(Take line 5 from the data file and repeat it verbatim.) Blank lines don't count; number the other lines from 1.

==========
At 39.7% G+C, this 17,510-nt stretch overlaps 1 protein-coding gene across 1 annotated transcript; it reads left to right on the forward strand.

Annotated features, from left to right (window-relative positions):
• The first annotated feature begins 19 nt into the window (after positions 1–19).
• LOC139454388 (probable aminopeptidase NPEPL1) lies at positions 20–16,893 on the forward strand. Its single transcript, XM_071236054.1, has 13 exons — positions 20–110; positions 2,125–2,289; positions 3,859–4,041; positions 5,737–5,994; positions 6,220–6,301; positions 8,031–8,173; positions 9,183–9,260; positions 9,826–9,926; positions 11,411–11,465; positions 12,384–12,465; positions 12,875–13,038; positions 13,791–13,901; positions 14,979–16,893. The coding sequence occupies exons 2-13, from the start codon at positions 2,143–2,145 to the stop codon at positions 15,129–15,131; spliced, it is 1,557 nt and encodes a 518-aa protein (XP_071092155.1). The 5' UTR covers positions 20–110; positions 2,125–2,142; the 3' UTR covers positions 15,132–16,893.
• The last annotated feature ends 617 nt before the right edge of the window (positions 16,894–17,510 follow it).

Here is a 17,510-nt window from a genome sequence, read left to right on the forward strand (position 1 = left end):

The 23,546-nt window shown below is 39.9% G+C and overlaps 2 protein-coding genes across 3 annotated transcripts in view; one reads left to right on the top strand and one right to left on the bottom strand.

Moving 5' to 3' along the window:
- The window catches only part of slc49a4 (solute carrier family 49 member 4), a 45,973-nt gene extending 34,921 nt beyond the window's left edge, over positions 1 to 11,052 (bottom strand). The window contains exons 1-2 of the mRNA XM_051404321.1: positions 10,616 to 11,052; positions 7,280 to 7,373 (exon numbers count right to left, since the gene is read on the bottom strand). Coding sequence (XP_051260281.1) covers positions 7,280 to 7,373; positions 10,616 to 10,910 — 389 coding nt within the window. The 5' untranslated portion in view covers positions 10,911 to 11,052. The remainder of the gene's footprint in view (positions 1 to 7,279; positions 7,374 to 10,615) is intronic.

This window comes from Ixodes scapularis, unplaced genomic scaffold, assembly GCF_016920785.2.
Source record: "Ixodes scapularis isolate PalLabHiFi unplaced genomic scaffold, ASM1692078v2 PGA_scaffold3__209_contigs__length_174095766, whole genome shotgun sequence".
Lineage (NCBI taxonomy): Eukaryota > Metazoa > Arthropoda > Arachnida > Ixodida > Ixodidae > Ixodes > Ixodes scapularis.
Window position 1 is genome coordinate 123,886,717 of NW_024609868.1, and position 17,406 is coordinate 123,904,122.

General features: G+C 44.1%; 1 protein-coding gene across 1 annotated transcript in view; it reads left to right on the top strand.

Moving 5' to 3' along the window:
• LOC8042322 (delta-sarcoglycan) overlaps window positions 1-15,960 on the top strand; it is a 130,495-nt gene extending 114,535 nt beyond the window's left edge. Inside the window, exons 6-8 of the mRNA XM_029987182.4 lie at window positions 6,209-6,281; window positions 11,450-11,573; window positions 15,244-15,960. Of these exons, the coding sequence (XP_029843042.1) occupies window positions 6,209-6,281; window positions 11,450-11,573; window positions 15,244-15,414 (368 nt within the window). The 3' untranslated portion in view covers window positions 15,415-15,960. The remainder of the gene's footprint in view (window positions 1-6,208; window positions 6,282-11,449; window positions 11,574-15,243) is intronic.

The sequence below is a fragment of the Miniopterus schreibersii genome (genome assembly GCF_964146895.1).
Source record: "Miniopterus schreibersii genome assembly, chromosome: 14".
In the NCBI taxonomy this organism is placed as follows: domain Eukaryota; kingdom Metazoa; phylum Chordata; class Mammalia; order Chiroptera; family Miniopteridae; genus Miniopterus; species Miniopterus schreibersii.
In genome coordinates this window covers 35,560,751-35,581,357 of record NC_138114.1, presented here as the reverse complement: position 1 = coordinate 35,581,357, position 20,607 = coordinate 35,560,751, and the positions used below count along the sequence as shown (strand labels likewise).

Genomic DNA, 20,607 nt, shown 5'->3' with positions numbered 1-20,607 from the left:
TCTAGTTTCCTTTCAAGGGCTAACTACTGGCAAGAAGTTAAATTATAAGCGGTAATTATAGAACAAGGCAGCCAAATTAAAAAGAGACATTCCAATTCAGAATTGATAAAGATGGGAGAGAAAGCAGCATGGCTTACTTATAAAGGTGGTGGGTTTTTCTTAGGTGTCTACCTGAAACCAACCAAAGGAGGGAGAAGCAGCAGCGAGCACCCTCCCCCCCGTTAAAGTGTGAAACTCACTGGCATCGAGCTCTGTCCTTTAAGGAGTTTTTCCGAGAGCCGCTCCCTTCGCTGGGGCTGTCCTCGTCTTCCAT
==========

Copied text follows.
• The last annotated feature ends 617 nt before the right edge of the window (positions 16,894–17,510 follow it).